I recently moved back to my hometown in the suburbs of Vancouver, and am concurrently missing the city and relieved to have some peace and quiet after a tumultuous end to last year. I am in a state of transition right now, and there is a lot of uncertainty as to how my life will unfold over the next year.
Fortunately, very close to my home is a small parcel of forest that I've been exploring. It is land that I lived close to as I came of age, but I am just now opening my eyes to all the plants and trees that dwell within it. For the past few months, I've been observing the changes to nature brought about by the warm weather. The dull brown sticks of winter now bloom with salmonberry leaves and flowers, Indian plum plants bear blushing fruit, tiny white flowers adorn the elderberry trees, and a large patch of nettles carpets a special corner of the forest floor.
The thing that both pleases and frustrates me about springtime is that nature unfolds at its own pace, and reveals itself slowly, in stages. While there are plants that I can identify easily by a leaf or a flower pattern, there are others that remain a mystery to me. Take, for example, the flower buds of these plants:
I can guess that the top image is that of a thimbleberry and the bottom image is some kind of currant, but I can't be sure until the flowers grow in and I can do some positive ID-ing. The forest is unwilling to reveal all of its cards to me at once, and I must learn to be patient.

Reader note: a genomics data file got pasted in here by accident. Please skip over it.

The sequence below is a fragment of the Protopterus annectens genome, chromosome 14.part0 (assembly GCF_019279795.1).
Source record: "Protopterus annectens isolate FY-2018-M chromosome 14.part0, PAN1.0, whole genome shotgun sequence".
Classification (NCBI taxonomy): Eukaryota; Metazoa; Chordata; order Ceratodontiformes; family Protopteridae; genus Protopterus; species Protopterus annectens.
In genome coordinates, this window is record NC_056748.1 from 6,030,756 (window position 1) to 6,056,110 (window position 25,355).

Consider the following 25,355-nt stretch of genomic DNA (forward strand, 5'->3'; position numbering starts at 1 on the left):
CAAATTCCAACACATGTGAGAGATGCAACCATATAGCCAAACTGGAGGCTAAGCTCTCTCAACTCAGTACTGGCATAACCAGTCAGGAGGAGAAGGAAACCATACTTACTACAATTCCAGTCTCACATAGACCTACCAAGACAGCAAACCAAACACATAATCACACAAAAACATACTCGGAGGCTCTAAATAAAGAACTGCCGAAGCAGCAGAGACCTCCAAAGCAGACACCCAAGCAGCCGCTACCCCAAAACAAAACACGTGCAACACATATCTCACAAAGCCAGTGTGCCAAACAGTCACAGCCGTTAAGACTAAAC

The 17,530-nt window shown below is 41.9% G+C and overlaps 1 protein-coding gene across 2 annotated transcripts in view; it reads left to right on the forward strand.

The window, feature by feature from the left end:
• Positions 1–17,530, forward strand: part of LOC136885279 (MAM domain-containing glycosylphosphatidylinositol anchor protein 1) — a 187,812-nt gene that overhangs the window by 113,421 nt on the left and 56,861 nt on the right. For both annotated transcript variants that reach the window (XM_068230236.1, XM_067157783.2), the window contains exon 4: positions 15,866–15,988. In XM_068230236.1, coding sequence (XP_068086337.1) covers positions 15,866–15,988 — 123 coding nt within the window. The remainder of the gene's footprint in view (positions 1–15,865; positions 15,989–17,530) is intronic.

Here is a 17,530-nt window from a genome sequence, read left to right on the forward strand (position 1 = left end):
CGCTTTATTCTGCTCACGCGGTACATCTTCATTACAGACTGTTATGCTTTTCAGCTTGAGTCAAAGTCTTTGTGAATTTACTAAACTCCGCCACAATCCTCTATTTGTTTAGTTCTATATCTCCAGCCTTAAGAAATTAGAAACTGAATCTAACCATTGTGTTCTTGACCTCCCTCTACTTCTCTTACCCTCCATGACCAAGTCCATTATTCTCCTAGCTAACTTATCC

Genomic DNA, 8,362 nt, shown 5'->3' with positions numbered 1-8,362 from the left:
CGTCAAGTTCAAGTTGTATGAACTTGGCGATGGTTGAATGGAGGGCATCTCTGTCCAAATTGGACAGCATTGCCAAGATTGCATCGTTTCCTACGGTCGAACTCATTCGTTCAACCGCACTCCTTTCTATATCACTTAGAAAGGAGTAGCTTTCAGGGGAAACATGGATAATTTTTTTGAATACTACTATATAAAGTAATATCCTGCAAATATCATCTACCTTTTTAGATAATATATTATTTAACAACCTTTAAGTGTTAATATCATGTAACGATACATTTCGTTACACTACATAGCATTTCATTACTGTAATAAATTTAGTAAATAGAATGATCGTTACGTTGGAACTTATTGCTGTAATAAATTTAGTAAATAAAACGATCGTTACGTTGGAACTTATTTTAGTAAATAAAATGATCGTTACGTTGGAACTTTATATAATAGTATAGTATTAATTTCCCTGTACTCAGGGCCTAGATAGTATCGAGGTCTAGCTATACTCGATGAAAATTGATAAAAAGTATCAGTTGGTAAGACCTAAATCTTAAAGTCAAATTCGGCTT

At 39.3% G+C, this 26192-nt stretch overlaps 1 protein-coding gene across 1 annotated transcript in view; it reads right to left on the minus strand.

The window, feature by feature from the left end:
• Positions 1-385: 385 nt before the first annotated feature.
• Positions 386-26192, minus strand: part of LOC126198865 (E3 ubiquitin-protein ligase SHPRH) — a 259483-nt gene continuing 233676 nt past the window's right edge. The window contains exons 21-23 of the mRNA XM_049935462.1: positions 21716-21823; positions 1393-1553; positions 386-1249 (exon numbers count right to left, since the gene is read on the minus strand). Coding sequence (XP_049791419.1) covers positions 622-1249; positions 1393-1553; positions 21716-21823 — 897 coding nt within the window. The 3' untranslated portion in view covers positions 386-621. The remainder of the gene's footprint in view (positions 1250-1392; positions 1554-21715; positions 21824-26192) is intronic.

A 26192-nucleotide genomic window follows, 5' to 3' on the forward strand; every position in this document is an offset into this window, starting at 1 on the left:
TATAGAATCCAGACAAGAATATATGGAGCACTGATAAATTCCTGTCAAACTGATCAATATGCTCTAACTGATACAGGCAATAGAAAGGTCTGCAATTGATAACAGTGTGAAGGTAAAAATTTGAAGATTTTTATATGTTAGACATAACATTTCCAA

In her wonderful book, Gathering Moss: A Natural and Cultural History of Mosses, Robin Wall Kimmerer makes an astute observation about teaching and learning. She writes:
"In traditional indigenous communities, learning takes a form very different from that in the public education system. Children learn by watching, by listening and by experience. They are expected to learn from all members of the community, human and non. To ask a direct question is often considered rude. Knowledge cannot be taken; it must instead be given... Much learning comes from patient observation, discerning pattern and its meaning by experience" (pp. 76-77).
This lesson - that much learning happens at a pace set not by humans, but by nature - is one of the most important things that I've learned over the course of the Stanley Park Project. I can leaf through countless nature books, studying forest ecology as I would a school subject, but I must wait patiently for an encounter with a plant before I can truly know it. On top of this, it often takes a number of seasons to get acquainted with the ins and outs of a plant's appearance and personality.
As I've been relishing the slow springtime reveal of more flowers and leaves, I've also decided to release my desire to control the aspects of the future that are not within my reach. I will continue to work on paving my way at a measured pace, but will leave a clearing for the unknown to root and blossom along the path.